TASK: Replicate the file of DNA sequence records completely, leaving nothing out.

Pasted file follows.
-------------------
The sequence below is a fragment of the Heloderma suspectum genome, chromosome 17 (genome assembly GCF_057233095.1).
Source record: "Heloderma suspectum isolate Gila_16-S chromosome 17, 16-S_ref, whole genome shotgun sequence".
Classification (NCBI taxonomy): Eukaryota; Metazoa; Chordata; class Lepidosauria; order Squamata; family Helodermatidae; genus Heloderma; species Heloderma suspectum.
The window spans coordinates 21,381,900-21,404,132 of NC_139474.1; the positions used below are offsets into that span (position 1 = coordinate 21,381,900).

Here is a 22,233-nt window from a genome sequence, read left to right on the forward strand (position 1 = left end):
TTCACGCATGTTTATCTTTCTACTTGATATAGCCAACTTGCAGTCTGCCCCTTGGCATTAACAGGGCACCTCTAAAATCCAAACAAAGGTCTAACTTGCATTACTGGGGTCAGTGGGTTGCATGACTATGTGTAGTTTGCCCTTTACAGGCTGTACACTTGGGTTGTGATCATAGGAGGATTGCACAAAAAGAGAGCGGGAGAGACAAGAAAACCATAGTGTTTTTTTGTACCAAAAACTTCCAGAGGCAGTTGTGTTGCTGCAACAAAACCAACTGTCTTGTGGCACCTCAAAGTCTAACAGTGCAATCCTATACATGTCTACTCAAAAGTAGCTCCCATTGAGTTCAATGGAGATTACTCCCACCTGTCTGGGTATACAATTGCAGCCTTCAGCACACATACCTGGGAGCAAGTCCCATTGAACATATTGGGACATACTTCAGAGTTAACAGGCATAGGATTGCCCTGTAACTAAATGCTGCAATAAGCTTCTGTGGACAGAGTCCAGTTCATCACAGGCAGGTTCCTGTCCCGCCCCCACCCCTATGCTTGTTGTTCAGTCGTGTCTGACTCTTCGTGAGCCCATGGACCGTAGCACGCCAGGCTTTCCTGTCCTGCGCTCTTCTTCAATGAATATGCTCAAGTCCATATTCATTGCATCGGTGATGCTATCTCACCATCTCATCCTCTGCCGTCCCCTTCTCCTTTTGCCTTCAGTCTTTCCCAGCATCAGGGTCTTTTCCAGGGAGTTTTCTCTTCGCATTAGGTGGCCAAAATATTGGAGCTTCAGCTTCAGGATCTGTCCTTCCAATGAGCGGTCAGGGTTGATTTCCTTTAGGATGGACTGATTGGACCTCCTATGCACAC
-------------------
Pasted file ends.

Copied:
The sequence below is a fragment of the Heloderma suspectum genome, chromosome 17 (genome assembly GCF_057233095.1).
Source record: "Heloderma suspectum isolate Gila_16-S chromosome 17, 16-S_ref, whole genome shotgun sequence".
Classification (NCBI taxonomy): Eukaryota; Metazoa; Chordata; class Lepidosauria; order Squamata; family Helodermatidae; genus Heloderma; species Heloderma suspectum.
The window spans coordinates 21,381,900-21,404,132 of NC_139474.1; the positions used below are offsets into that span (position 1 = coordinate 21,381,900).

Here is a 22,233-nt window from a genome sequence, read left to right on the forward strand (position 1 = left end):
TTCACGCATGTTTATCTTTCTACTTGATATAGCCAACTTGCAGTCTGCCCCTTGGCATTAACAGGGCACCTCTAAAATCCAAACAAAGGTCTAACTTGCATTACTGGGGTCAGTGGGTTGCATGACTATGTGTAGTTTGCCCTTTACAGGCTGTACACTTGGGTTGTGATCATAGGAGGATTGCACAAAAAGAGAGCGGGAGAGACAAGAAAACCATAGTGTTTTTTTGTACCAAAAACTTCCAGAGGCAGTTGTGTTGCTGCAACAAAACCAACTGTCTTGTGGCACCTCAAAGTCTAACAGTGCAATCCTATACATGTCTACTCAAAAGTAGCTCCCATTGAGTTCAATGGAGATTACTCCCACCTGTCTGGGTATACAATTGCAGCCTTCAGCACACATACCTGGGAGCAAGTCCCATTGAACATATTGGGACATACTTCAGAGTTAACAGGCATAGGATTGCCCTGTAACTAAATGCTGCAATAAGCTTCTGTGGACAGAGTCCAGTTCATCACAGGCAGGTTCCTGTCCCGCCCCCACCCCTATGCTTGTTGTTCAGTCGTGTCTGACTCTTCGTGAGCCCATGGACCGTAGCACGCCAGGCTTTCCTGTCCTGCGCTCTTCTTCAATGAATATGCTCAAGTCCATATTCATTGCATCGGTGATGCTATCTCACCATCTCATCCTCTGCCGTCCCCTTCTCCTTTTGCCTTCAGTCTTTCCCAGCATCAGGGTCTTTTCCAGGGAGTTTTCTCTTCGCATTAGGTGGCCAAAATATTGGAGCTTCAGCTTCAGGATCTGTCCTTCCAATGAGCGGTCAGGGTTGATTTCCTTTAGGATGGACTGATTGGACCTCCTATGCACAC